Finally, through April 1st, we are still offering a free 20-minute consult (worth $100) to anyone who buys a copy of our book The Essential Guide To Getting Your Book Published, which was updated in July 2015! The new edition includes information on e-books, crowdfunding, social media, micro-publishing, and more. It retains all the topics covered in the earlier edition, including how to get an agent, self-publishing, and marketing. Just email us (firstname.lastname@example.org) a copy of your receipt and we’ll be in touch to set up a time to talk.
Your humble servants,
The Book Doctors
P.S. You can join our newsletter to receive interviews and tips on how to get published.
Books are rejected for two main reasons:
- The editor (or agent) doesn’t connect with the voice.
- The editor doesn’t connect with the character.
In this video, we explain how writers can revise their pitches and query letters to appeal to literary agents and editors. We cover fiction, practical non-fiction, narrative non-fiction, and memoir.
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Can writers get book deals at writers conferences and workshops? Yes! It’s incredibly important to put yourself in the company of literary agents, editors, publishers, and other writers. Writers conferences and workshops are the single easiest way to make this happen. Learn how to make the most of your writer conference/workshop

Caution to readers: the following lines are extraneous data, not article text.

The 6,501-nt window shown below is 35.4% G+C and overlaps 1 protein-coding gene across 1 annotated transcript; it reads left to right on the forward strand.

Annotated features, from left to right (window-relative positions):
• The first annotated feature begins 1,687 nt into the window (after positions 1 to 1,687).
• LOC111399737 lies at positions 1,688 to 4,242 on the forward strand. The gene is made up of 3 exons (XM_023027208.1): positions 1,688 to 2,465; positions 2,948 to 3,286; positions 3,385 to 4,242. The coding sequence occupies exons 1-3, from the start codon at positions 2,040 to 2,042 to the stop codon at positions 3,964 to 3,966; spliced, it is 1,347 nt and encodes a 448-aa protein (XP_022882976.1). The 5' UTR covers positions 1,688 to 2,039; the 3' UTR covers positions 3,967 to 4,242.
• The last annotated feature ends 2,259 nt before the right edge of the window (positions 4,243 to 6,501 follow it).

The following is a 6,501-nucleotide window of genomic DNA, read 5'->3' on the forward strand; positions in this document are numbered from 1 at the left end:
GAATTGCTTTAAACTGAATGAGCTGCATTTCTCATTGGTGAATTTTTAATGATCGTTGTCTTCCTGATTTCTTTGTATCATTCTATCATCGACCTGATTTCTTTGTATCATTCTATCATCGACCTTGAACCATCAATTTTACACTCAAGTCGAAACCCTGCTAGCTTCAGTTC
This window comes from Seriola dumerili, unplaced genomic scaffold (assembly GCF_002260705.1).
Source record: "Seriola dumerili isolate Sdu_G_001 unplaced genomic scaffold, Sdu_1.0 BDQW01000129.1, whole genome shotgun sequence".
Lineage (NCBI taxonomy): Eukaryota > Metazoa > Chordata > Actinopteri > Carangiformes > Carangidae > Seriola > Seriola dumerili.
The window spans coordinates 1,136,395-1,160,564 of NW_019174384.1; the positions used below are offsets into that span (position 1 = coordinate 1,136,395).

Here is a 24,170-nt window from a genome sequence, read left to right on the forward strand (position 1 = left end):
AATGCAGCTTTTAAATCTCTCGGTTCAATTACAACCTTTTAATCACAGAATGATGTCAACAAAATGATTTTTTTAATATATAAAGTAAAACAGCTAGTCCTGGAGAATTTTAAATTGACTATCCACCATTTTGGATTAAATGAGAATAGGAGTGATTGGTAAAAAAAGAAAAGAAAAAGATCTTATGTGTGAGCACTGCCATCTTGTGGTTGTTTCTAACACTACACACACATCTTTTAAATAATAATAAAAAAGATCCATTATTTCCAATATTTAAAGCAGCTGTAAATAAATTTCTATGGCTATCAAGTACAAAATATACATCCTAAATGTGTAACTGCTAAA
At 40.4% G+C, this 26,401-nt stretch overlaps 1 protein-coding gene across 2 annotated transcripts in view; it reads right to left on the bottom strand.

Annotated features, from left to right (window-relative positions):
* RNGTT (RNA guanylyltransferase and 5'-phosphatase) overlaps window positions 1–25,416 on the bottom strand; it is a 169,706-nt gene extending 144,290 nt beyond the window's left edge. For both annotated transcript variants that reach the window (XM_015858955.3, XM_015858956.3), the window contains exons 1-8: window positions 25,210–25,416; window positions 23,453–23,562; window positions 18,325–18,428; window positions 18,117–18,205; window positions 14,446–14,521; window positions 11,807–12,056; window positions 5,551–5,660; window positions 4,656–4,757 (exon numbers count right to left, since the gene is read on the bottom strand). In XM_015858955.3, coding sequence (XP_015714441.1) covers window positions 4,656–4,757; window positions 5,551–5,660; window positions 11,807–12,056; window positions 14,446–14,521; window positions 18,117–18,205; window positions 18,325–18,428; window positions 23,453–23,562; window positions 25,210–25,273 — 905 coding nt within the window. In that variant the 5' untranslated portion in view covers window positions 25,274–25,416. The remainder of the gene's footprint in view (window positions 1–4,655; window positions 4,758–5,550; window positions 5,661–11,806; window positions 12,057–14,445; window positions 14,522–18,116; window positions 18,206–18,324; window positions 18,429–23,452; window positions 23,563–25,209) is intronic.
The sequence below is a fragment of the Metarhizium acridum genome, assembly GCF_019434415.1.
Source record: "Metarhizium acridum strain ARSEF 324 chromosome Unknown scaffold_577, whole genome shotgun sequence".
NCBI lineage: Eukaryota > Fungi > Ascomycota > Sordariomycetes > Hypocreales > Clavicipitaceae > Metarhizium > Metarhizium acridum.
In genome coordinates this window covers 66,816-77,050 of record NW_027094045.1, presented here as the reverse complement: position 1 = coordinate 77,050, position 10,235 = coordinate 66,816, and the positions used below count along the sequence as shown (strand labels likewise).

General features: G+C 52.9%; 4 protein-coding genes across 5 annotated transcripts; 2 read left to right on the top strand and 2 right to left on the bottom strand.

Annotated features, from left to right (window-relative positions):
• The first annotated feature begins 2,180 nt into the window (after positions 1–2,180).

- Publishing: Traditional, Independent, or Self?
- Perfect Your Pitch
- Locate, Lure, and Land the Right Agent
- And More!
You wrote your 50,000 words (give or take a few thousand). Now how do you get published?
Get a free 20-minute consultation from the Book Doctors.
To claim your consultation:
- Purchase a copy of the new edition of The Essential Guide to Getting Your Book Published.
- Email David at email@example.com and attach a copy of your receipt. Put “NaNoWriMo Nation” in the subject.
The consultations will take place over the telephone or Skype. You can pitch us your book or ask any questions about any subject you wish. It’s also a great gift for a fellow WriMo!
We first met Virginia Pye at the James River Writers Conference (another reason to attend what is a great conference) and we were immediately struck by how curious she was. How she asked questions. How she seemed to want to know. We believe this is one of the most important characteristics an author can have, especially one who is starting out, but it really applies to anyone. We were overjoyed when her first novel came out, and now she has a second. We thought we’d pick her brain about what it’s like to go through the process the first time, and then do it all over again.
To read the full interview on the Huffington Post, click here.
The Book Doctors: Your first novel River of Dust did so well, did you feel nervous about the sophomore jinx? Were you aware that second books are doomed to failure?